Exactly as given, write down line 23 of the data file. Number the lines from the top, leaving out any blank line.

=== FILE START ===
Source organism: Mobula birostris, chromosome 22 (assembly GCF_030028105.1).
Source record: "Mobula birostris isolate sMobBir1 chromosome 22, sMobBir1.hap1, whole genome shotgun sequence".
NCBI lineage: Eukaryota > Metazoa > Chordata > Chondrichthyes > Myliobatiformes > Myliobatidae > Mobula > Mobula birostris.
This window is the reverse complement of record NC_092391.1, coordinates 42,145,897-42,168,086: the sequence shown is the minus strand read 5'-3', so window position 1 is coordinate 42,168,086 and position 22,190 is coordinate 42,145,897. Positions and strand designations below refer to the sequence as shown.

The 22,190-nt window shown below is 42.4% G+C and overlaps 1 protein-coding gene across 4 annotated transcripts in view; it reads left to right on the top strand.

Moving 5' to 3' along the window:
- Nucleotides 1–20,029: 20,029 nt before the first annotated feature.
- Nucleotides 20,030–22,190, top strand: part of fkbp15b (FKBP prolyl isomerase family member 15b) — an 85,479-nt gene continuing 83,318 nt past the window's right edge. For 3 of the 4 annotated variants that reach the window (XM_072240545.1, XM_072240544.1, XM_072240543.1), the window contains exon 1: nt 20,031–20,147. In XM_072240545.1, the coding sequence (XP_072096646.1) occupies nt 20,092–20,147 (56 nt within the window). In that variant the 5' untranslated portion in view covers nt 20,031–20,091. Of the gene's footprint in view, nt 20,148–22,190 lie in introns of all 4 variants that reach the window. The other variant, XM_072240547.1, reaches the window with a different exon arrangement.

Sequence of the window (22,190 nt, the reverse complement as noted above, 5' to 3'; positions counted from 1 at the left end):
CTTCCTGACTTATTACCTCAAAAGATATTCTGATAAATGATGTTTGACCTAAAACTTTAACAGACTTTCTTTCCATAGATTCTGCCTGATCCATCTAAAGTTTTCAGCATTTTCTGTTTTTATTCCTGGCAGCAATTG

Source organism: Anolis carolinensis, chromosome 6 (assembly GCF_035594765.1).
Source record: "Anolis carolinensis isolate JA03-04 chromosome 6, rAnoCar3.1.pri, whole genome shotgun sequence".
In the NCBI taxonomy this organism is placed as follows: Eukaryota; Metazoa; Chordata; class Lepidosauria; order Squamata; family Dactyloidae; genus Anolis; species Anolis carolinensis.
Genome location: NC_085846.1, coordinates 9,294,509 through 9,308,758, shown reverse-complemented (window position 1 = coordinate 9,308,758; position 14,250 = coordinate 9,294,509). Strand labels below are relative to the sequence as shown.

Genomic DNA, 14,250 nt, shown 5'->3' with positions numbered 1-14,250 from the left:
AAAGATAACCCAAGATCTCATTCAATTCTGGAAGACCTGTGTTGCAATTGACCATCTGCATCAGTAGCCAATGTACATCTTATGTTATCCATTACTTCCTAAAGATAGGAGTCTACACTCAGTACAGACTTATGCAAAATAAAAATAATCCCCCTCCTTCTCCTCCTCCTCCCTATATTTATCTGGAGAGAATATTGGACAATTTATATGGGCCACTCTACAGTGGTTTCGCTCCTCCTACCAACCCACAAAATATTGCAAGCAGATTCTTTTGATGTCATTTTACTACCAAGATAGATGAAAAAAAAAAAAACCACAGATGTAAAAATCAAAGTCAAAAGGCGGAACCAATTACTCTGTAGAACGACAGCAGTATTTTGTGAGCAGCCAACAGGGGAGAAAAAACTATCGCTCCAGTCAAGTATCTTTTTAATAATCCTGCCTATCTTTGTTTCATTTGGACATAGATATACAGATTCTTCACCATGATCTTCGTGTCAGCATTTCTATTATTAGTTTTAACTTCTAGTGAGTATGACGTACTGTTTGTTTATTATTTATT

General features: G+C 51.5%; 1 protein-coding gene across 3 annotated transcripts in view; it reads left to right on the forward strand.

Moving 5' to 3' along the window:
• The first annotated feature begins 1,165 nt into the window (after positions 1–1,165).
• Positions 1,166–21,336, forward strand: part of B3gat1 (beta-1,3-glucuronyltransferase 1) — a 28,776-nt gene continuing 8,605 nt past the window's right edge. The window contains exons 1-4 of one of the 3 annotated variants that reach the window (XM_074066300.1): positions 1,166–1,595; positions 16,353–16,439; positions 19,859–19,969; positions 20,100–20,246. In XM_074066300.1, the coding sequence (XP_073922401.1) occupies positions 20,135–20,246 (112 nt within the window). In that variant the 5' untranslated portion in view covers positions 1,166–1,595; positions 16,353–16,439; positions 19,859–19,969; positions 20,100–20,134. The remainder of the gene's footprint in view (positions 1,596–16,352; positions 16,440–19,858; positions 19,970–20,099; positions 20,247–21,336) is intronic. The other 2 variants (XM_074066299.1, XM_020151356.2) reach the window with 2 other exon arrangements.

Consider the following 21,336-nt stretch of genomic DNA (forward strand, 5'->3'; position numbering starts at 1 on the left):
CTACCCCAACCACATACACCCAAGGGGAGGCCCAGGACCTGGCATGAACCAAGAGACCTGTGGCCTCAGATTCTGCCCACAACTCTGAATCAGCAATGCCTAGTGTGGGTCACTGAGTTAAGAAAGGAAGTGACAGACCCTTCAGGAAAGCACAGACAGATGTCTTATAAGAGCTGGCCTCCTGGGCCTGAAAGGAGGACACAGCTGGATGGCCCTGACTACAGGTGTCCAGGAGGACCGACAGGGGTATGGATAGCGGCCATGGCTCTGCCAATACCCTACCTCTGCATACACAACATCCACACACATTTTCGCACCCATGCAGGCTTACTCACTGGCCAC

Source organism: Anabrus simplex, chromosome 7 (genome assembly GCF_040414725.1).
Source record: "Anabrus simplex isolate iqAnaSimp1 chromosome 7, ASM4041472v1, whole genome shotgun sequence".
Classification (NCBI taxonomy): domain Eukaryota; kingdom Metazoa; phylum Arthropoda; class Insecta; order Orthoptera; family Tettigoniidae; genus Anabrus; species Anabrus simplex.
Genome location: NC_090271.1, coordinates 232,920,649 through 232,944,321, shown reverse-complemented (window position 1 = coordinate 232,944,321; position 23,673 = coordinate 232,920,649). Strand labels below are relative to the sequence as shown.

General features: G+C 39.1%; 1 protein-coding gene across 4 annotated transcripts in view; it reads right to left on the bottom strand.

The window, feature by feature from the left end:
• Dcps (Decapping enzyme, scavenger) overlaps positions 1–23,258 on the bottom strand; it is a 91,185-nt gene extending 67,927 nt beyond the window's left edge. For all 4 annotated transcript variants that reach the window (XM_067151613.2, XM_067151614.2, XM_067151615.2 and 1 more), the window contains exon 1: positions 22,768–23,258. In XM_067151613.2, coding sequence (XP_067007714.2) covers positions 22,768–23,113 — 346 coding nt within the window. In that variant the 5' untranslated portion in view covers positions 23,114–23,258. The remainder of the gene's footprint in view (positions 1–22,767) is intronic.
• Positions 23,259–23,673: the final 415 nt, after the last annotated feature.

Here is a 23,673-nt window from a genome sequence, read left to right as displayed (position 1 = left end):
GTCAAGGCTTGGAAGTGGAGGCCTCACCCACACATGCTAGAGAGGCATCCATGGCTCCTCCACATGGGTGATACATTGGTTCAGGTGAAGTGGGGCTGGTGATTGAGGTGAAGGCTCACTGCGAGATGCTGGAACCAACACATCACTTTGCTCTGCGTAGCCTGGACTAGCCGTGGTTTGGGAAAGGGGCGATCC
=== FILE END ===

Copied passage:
Source organism: Anabrus simplex, chromosome 7 (genome assembly GCF_040414725.1).